By DANNY MINTON
Have you ever done something stupid? I mean something you can look back on and say, “I can’t believe I did that, it was so dumb!” Be honest, look back in your past and relive that event as painful as it may have been. Painful is the word that describes one of the dumbest things I ever put to the test.
I was about 8 or 9 years old at the time. In our backyard, we had this old-style swing set. You may remember the ones from the ’50s. It had two swings and on one end was a seesaw. It was the old style with rods that went up the center into a bracket that was attached to the top support bar. My brother and sister were on the see-saw going back and forth, and I was on the crossbar watching it go left and right.
Okay, here is where stupidity steps into the picture. In fact, you may want to skip a couple of paragraphs and move on to the point of this lesson. Back to the swing set and seesaw. I’m standing on the side of the set watching the poles go back and forth in the channel at the top. Did I tell you I was only 8 or 9 and curious? As I’m watching the seesaw go slowly, moving one direction and the other, my attention goes to the bar going back and forth. My mind wonders. Don’t forget this was a long time ago when I was very young! My mind wonders what it would be like to stick my finger in the groove where the bar is moving back and forth.
I’m not sure why I thought of this or what made me want to attempt the experiment, but as the saying goes, “no guts, no glory!” So, I stuck my finger in the slot as the seesaw moved toward my sister. Fact: The law of nature says that if a seesaw goes right at some point, it will come back left. My reflexes were not fast enough as the seesaw following its course change proceeded back left with my finger in the slot. I am fortunate that my siblings were not going very fast and the doctor was able to save my finger.
We all have done “stupid” things in our lives. Have you ever wondered why we can always remember the dumb things we’ve done and often forget the good that we’ve accomplished in our lives? Our minds tend to keep track of those moments that we would like to forget. Those “stupid,” embarrassing,moments in life that we wish would go away seem to linger in the back of our minds.
I think Paul had one of those moments. He called it his “thorn in the flesh!” No one knows what it was that he carried around with him, but he wanted it gone for sure. Some think it was physical. I have an inkling that at least one thing he carried around was how he had persecuted the Christians before his conversion. Or maybe it was his conflict with Barnabas over John Mark. Whatever it was, it haunted him throughout his ministry, yet God would not take it away.
Maybe God doesn’t take those moments away from us because he uses them to help us grow. As another old cliché goes, “we learn from our mistakes!” You know, I never stuck my finger in the seesaw again. In fact, my entire life has been seesaw free! I add that to the list of other stupid things I’ve done that I have overcome from experience. Most of our mistakes now faded and forgotten by others, remain in our memories as lessons learned.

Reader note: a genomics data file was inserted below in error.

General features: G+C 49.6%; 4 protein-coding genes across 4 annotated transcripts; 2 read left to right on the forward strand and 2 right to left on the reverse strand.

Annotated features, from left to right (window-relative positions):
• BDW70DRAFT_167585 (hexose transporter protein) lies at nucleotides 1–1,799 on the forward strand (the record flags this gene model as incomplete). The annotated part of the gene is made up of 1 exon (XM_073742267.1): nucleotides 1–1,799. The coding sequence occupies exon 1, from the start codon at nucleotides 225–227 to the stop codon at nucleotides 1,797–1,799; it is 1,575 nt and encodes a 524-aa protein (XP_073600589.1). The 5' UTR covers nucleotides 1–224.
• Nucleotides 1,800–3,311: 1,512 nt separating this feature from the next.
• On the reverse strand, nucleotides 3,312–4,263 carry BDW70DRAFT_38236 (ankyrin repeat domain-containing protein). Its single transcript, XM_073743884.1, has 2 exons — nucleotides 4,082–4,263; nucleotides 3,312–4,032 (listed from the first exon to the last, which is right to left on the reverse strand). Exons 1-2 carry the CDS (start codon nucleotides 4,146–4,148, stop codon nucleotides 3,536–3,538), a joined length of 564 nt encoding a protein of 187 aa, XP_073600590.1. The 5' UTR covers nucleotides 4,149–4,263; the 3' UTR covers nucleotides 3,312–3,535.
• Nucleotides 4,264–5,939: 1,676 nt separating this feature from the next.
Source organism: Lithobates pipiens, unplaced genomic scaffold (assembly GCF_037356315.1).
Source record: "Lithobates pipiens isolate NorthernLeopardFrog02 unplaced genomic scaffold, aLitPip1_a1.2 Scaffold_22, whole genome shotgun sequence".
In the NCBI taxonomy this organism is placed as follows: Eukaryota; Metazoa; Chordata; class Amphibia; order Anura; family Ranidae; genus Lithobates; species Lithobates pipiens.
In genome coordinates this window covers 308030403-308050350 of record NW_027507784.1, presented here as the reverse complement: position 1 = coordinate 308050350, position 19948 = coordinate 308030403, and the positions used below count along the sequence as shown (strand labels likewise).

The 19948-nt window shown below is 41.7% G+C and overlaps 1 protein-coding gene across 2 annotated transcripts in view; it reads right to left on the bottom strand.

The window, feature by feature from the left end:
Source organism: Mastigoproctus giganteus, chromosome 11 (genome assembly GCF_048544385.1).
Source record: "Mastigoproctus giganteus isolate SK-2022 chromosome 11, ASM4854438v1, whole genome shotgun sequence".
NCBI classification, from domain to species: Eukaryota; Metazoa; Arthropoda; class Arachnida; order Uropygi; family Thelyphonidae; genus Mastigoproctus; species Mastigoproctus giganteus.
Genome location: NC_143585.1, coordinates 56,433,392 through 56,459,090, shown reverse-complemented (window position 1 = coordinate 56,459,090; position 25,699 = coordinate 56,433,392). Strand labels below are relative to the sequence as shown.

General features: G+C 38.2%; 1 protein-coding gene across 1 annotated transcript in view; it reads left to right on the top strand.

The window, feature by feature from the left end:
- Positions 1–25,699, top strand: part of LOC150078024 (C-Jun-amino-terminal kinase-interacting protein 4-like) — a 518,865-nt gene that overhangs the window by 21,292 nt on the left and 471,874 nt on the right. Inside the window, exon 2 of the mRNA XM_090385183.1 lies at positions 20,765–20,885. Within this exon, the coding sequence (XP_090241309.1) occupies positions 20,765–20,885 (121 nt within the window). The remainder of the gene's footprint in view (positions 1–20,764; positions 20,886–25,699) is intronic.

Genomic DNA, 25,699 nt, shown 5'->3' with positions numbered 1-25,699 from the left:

Up until now, I’m the only one who remembers the seesaw incident. Now you know. That’s okay though because I hope you learn from me never to put your finger where it may be cut off! I’m telling you from experience. If we pay attention, we can learn from other’s mistakes. We can be wiser in life by listening to those who have gone down paths we have not yet taken. We listen to people who’ve walked the path, not because people are smarter than we are but because they’ve been there before and know what lies ahead.
It’s like the old joke of three preachers from different religious groups who had gone out fishing. Two of them had been before and invited a younger one along. They take their boat a short was from shore. In a bit one of them says, “I’m cold, I think I’ll go get my coat.” He then steps out the boat and walks to the shore and returns. The younger preacher is wide-eyed while the two older men continue fishing. A little bit later the other older preacher speaks up, “I forgot the coffee, I’ll be right back.” He steps out of the boat walks to the shore and returns. Again, the younger preacher is wide-eyed. Not to be outdone he later says, “I’m hungry, I’ll be right back.” He steps out of the boat and immediately sinks and struggles to get back in the boat. “Sorry son, one of them said. We should have told you where to look for the rocks!” They’d been there before.
Wisdom comes from listening to those who have been down the road. It comes from those who know where the rocks are in life, the safe paths to follow and where the pitfalls may come. Sure, now and then we’ll do something stupid, but when we do, we can pass our wisdom on to the ones who follow. Oh, there are days when I feel like the wisest man alive, remembering all the stupid things I’ve done in the past. Things that I know I have the wisdom to pass on to anyone who finds themselves watching a seesaw, or ways not to use matches, or playing games with pocket knives, or, well you get the point!
Is not wisdom found among the aged? Does not long life bring understanding?
Danny Minton is Pastoral Minister and Elder at Southern Hills Church of Christ